As for those letters that follow the model number? Let’s stick to the Model 84 specifically on this. The original 1976 Model 84 had no letter following the number. In 1980 the improved 84B arrived, with a shortened extractor, groves added to the frame at the front and back straps, an automatic firing pin safety, and a trigger disconnect when the safety is engaged. The 84BB changes included improvements to the sights, which previously were all black combat-style. Additional cocking serrations were placed on the slide, and the slide was made wider and slightly heavier. There were also changes to the guide rod and recoil spring.

Beretta 84B slide with barrel, guide rod, and recoil spring in place

Things got more interesting with the change from the 84BB to the 84F and later FS. Engaging the safety on the original Model 84, 84B, and 84BB resulted in a 1911-style cocked-and-locked situation in which the hammer is cocked, leaving this Double-Action/Single-Action (DA/SA) pistol in single-action mode once the safety is disengaged. Internally the barrel and chamber gained chrome lining.

Beretta 84B — Cocked and locked (hammer back; safety engaged)
Beretta 84B — Single-action mode (hammer cocked; safety disengaged)

Cosmetically, the differences between the 84BB and 84F were huge. The finish went from high-gloss blue to Beretta’s more durable, semi-matte Bruniton finish (and, yes, I’ve seen a factory nickel version of the FS as well). Gone were the wood grips with medallions; they were replaced with hard plastic grips. The elegantly rounded trigger guard gave way to a squared-off combat-style with some front serrations. The slide was also notched at the safety, and the slide indentation for the catch was now hidden from view. You can see some of these changes in the image below from my previous 2016 article on the 84FS and 85FS Cheetahs:

Beretta 84FS (top) and 85FS (single-stack variant)

As for the changes between the 84F and 84FS, you won’t see any, but there’s one internal difference. The safety on the 84FS supposedly has a more positive engagement. The criticism with the 84F was that you could halfway engage the safety, leaving one with the mistaken tactile impression that the safety was engaged. The hammer would remain cocked, and if you pulled the trigger, the gun would still fire. Now, I tried this on an 84FS and 85FS, and as far as I can tell it still operates that way. So, if you have either an F or FS, be warned — that safety must be fully and forcefully engaged to the point where the hammer drops before the gun is truly placed in a safe condition.

Beretta 84B with barrel, guide rod, and recoil spring removed

As with the previously reviewed Beretta 84FS, most of the specifications remain the same save for the weight. This is a result of the slightly narrower, lighter slide. My measurements show a difference of 40 grams/1.4 ounces.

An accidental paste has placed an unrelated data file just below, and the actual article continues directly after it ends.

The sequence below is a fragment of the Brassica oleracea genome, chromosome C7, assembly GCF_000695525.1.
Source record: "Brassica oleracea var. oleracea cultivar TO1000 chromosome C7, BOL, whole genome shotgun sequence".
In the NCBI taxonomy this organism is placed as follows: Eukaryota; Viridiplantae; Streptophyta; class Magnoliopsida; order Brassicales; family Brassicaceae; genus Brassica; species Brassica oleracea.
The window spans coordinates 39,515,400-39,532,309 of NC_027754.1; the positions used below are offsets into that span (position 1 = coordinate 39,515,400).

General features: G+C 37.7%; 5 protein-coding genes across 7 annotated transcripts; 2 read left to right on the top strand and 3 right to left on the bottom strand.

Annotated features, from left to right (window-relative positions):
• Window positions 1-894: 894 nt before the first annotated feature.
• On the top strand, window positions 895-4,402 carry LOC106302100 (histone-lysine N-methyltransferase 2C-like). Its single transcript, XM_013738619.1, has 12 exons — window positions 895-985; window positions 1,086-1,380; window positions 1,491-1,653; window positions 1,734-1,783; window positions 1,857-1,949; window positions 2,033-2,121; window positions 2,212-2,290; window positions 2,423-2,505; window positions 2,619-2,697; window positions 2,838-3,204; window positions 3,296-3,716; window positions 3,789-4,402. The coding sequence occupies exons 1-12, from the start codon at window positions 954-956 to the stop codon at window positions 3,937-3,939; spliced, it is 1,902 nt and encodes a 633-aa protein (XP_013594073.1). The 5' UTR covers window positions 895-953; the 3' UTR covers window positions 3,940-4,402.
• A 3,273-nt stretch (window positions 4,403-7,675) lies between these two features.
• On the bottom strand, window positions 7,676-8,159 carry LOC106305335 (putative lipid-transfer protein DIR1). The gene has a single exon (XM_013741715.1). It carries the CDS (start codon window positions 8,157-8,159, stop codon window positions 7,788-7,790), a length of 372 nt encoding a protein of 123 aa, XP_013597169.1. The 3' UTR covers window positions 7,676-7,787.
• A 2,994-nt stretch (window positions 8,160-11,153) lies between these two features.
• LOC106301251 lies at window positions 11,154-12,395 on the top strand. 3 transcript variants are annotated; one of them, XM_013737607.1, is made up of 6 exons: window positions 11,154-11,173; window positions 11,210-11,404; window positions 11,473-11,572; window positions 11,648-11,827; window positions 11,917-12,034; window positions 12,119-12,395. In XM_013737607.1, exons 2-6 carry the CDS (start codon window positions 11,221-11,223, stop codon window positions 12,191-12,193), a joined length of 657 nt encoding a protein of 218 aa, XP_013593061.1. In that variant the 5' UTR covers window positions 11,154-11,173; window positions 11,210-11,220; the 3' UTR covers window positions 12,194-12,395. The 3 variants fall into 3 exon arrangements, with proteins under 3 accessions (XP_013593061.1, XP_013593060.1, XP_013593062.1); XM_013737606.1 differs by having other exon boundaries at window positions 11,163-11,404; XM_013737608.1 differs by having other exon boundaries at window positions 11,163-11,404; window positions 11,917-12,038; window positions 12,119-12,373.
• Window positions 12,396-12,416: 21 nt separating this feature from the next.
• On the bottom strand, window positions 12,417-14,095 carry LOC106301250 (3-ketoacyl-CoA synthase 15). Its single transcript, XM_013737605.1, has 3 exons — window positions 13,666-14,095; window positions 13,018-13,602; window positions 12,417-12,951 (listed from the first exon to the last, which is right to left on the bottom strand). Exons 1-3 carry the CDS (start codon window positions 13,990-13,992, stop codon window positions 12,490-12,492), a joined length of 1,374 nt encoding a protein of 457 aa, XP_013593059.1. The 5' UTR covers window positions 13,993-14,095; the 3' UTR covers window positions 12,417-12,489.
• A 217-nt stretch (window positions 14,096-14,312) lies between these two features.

Beretta 84B:

  • Length: 6.77 inches/172mm
  • Width (see text): 1.37 inches/35mm
  • Width (at grip): 1.37 inches/35mm
  • Height: 4.8 inches/122mm
  • Weight (with empty magazine): 22.4 ounces/634 grams
  • Barrel: 3.82 inches/97mm
  • Capacity: 13+1
13+1 rounds of .380 ACP/9mm kurz (or “corso in Italian)

I hope you’re enjoying Beretta week. We’ve now finished with the firearm on the left (see below). On Wednesday we move on to something even smaller, that little guy in the middle:

Beretta Family Portrait

Слава Україні! (Slava Ukraini!)

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Fun Firearm Friday — A Revolver Week Fraud!

Severe, exceedingly obscure, fascinatingly trivial, yet amazingly fun history lesson follows! Approach with extreme caution.

A Webley Mk VI… or is it?

Webleys are the iconic English military pistol. They’ve been around since 1887, and continued in Commonwealth and U.K. military service until withdrawal in 1970. The most famous of the Webley series was the Mk VI dating back to World War I, all of which were factory chambered in the oddball .455 Webley (most have since been rechambered for reduced pressure .45 ACP loadings). Worldwide there are probably tens of thousands of these things still being used in former colonies of the British Empire.

A Webley Mk VI… or is it?

Well, this certainly looks like a Webley. And it’s even stamped “WEBLEY PATENTS” above the trigger guard:


And it’s stamped as a “MARK VI” along the backstrap:

“MARK VI” stamp

The “broad arrow” stamps are a nice touch as well. The “broad arrow” was used as a British property stamp, and those “broad arrows” are all over this weapon. And I do mean all over it.